I recently noted that virtually all the canine pets in our condo development are small breeds. I’m not sure why. Our association doesn’t cap the allowable weight of pets, only the number (two). But some communities limit dogs to 30 pounds. On the heels of this finding, I noticed that Time magazine included a feature on designer dogs in its “The Answers Issue.” This confluence of tidbits unleashed the idea for this week’s post.
Since many retirees live where pet weight is regulated, I’ve included a number of smaller creatures in my collection. Read the details of each designer breed to find the perfect one for your needs.
New members of a condo community may want a dog that conveys status. The best choice for a high-end symbol is the LhaChiDa—a blend of Lhasa Apso and Chihuahua, with just a hint of Dalmation in the lineage. The Dal parent harks back several generations, assuring that the LhaChiDa will not get too large and will have only small and occasional (not too) black spots. As Chris Farley aka Matt Foley used to say on Saturday Night Live: “Well, la-dee-frickin-da.”
Speaking of Farley, those who have packed on the pounds since they stopped going to work should consider a Porkie. This Pug—Yorkshire Terrier crossbreed is so chubby that just looking at it will provide incentive for you to exercise daily. A word of caution: the Porkie may want to join you on your daily walks. If it loses too much weight, it will begin to look like a Shar-Pei. Ditto for its owners.
Retirees generally make frequent doctors visits, where they’re likely to spend considerable time in the waiting room. The perfect dog to tuck into your medical tote for company is the Dachsador. This Dachshund—Labrador mix loves going to the doctor’s office. It’s sized like the Dachshund, but it’s as devoted as the Lab. And please don’t send me any jokes about lab tests. Or cat scans.
For older women who have become dependent on weekly appointments at the beautician, we recommend the Pompador. This cross between a Pomeranian and a Labrador has the size and pouf of its smaller mother and the temperament of its larger father. Note that if you cross a male Pomeranian with a female Labrador you get a Labramanian. These dogs are used to search for truffles in certain Balkan countries.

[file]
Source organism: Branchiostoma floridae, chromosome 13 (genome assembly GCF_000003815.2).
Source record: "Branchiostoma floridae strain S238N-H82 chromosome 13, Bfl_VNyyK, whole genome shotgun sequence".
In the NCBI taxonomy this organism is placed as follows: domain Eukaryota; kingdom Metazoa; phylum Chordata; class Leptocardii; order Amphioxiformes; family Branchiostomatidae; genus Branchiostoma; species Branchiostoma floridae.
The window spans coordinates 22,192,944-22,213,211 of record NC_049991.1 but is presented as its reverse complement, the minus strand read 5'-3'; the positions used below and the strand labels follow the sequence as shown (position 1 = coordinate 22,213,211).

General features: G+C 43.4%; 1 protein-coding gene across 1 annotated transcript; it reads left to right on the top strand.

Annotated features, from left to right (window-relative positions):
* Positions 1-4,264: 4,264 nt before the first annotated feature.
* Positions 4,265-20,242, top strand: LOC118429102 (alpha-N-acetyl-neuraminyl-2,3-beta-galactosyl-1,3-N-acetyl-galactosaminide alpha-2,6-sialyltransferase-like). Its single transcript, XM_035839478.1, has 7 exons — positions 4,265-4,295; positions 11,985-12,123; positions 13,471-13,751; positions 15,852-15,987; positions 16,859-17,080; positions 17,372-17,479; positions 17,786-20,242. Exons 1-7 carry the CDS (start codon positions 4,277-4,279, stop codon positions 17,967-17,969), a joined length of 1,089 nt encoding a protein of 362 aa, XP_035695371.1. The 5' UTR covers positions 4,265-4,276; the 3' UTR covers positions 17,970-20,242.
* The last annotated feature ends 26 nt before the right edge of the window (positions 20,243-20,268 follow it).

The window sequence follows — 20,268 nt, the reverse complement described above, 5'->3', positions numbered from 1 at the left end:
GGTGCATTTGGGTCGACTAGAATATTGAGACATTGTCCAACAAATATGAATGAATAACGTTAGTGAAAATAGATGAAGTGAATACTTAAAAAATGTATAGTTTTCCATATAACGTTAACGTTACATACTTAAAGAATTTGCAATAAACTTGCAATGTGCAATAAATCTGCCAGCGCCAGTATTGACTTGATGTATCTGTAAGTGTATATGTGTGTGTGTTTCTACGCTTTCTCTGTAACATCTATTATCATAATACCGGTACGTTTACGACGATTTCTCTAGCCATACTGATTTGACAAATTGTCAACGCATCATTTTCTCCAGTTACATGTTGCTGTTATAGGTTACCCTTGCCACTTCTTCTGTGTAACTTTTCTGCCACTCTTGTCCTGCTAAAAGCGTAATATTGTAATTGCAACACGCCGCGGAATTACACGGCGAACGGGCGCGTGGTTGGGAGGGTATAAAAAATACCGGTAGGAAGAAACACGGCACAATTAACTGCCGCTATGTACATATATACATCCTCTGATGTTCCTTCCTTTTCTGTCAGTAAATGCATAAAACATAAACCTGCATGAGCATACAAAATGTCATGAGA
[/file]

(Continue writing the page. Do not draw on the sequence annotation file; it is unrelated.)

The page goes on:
While we’re on the subject of hair, a designer dog for those who are going bald is the TerPei. This Terrier—Shar-Pei mix has been bred to perch comfortably on top of your head when you leave home. Sometimes affectionately called the Terpe, this wonderful little guy will happily drape on top of you like a small rug. Your friends and neighbors will have no idea how thin your own hair has become underneath all his wrinkles.
Retirees are prone to bragging about their grandchildren, often exaggerating their achievements and talents. We have two breeds especially for them. The first is the Malorkie, a Maltese—Yorkshire Terrier blend. This is the choice for grandparents who embellish only slightly about their progeny. The second is the BullShitz, a Bulldog—Shih Tzu crossbreed. This is the go-to option for those who fabricate outright the successes of their grandkids, who of course have zero shortcomings.
If you’ve moved into a community where you’re worried about your neighbors snooping, consider getting a SharpShooTer to guard your homestead. This breed has a pair of designer parents: a Shar Pei/Shih Tzu mix on its mother’s side, and a Poodle/Terrier union on its father’s. It looks like a cute little thing, so it lures snoopers into a false sense of security as they lurk in your bushes. Then the yappy, manic influence of its father emerges, startling the intruder into a frantic retreat.
For retirees who are addicted to catalog shopping, the Speagle will be a valuable companion. This Spaniel—Beagle cross is a true hunting dog. It has a storied history of helping its owners find obscure products by sniffing through hundreds of pages in just minutes. You can generally adopt a Speagle online.
Finally, the perfect designer dog for retirees who have discovered the joys of napping is the Schnoozer. This Schnauzer—Poodle creation is at home lying on any soft horizontal surface. As long as you have room for this mid-sized pet, you’ll have company on your afternoon nap no matter where you decide to take it. If you live in a small condominium, you might want to opt for the sub-breed, the MiniSchnoozer. It’s a cross between a Miniature Schnauzer and a Toy Poodle. And no, it doesn’t take catnaps.
There you have it. Ten designer dogs created especially for retirees. I’m here to serve. (You know you missed me…)